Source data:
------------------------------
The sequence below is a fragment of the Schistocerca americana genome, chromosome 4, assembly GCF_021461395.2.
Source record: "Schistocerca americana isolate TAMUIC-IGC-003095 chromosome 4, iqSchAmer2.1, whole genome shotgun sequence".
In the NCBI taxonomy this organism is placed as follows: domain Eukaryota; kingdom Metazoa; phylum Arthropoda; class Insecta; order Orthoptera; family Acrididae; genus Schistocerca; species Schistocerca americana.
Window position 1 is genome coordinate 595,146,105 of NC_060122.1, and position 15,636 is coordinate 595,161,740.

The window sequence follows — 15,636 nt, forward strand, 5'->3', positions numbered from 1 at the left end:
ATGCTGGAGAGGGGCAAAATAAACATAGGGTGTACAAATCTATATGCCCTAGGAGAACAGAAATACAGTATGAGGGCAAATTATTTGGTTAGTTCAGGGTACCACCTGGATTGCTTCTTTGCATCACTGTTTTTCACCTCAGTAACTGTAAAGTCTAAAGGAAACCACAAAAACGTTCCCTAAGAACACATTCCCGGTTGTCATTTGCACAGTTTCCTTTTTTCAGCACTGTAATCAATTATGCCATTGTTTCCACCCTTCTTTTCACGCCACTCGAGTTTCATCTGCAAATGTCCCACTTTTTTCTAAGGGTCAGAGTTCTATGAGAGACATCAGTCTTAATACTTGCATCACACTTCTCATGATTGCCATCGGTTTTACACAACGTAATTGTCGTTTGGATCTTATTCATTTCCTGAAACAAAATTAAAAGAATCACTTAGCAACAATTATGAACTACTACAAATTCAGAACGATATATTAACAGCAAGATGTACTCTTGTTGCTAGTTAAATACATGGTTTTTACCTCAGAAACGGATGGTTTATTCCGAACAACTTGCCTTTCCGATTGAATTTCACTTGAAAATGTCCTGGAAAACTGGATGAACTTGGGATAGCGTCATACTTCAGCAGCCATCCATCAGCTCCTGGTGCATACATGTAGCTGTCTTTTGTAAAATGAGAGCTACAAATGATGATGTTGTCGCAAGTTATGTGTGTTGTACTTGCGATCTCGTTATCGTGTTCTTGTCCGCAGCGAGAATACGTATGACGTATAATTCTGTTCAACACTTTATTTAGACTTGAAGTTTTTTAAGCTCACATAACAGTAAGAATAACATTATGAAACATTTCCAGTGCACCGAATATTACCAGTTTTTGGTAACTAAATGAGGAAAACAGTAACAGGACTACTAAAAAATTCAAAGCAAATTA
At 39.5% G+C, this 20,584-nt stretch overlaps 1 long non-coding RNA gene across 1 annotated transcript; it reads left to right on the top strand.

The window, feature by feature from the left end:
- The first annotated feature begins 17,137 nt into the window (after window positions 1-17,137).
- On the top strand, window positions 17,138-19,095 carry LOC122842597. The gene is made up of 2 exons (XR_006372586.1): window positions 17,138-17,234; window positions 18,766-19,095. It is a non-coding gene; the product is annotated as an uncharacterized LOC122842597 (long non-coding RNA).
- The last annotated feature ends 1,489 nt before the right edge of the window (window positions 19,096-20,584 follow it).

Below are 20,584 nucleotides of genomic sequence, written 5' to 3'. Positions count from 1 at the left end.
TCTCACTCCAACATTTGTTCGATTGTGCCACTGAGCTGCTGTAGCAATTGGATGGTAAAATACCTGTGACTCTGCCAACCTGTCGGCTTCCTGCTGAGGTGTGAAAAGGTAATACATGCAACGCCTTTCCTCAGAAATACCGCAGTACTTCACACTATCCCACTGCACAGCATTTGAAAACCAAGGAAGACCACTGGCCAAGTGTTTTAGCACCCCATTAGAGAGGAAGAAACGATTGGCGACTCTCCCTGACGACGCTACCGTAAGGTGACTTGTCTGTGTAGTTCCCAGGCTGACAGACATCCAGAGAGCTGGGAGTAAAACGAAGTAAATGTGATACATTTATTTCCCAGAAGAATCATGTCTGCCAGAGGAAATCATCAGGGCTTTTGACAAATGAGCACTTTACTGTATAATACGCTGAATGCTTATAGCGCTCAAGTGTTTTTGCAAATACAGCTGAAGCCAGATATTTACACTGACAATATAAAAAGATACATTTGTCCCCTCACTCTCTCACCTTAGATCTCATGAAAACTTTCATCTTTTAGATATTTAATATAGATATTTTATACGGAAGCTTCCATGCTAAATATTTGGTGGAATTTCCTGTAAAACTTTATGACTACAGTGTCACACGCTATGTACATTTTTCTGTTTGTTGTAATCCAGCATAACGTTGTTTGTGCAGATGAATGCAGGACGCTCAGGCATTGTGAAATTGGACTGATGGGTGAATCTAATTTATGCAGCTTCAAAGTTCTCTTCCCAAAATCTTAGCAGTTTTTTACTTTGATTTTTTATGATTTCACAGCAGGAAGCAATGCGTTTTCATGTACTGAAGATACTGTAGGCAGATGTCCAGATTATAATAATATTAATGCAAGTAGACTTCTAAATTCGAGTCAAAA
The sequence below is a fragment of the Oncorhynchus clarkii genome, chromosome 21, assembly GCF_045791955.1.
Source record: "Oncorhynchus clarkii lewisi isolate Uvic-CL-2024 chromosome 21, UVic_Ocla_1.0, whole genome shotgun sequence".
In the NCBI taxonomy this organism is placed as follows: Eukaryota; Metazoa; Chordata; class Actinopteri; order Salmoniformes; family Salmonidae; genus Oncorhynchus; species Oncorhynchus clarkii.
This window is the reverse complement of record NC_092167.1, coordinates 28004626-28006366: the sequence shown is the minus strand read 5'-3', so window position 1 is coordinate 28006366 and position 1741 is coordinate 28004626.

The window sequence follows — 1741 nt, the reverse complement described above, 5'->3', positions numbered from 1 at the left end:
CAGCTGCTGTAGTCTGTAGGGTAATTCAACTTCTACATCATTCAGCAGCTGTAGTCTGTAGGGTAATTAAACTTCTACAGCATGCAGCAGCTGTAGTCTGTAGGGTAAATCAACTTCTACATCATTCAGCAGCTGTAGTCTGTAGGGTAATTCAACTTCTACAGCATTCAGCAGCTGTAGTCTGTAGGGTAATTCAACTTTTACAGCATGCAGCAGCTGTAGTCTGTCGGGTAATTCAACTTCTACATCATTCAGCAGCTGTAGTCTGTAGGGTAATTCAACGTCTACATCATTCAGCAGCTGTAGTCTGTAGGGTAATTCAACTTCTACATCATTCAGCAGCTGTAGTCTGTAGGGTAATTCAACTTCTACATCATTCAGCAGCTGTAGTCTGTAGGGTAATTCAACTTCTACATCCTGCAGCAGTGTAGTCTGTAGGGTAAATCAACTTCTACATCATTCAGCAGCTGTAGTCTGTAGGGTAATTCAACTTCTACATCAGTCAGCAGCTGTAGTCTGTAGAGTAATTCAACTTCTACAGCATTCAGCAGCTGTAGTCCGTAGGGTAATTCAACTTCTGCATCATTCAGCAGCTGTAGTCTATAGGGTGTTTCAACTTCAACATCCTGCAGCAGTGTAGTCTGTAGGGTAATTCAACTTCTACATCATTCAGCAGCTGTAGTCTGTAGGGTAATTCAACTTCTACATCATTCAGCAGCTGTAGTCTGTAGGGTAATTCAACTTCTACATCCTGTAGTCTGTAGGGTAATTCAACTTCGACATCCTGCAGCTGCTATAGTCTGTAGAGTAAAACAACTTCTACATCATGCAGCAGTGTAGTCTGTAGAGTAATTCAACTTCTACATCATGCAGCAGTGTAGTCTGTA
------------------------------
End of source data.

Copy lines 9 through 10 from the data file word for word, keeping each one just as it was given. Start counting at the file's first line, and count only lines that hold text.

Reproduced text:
- The first annotated feature begins 17,137 nt into the window (after window positions 1-17,137).
- On the top strand, window positions 17,138-19,095 carry LOC122842597. The gene is made up of 2 exons (XR_006372586.1): window positions 17,138-17,234; window positions 18,766-19,095. It is a non-coding gene; the product is annotated as an uncharacterized LOC122842597 (long non-coding RNA).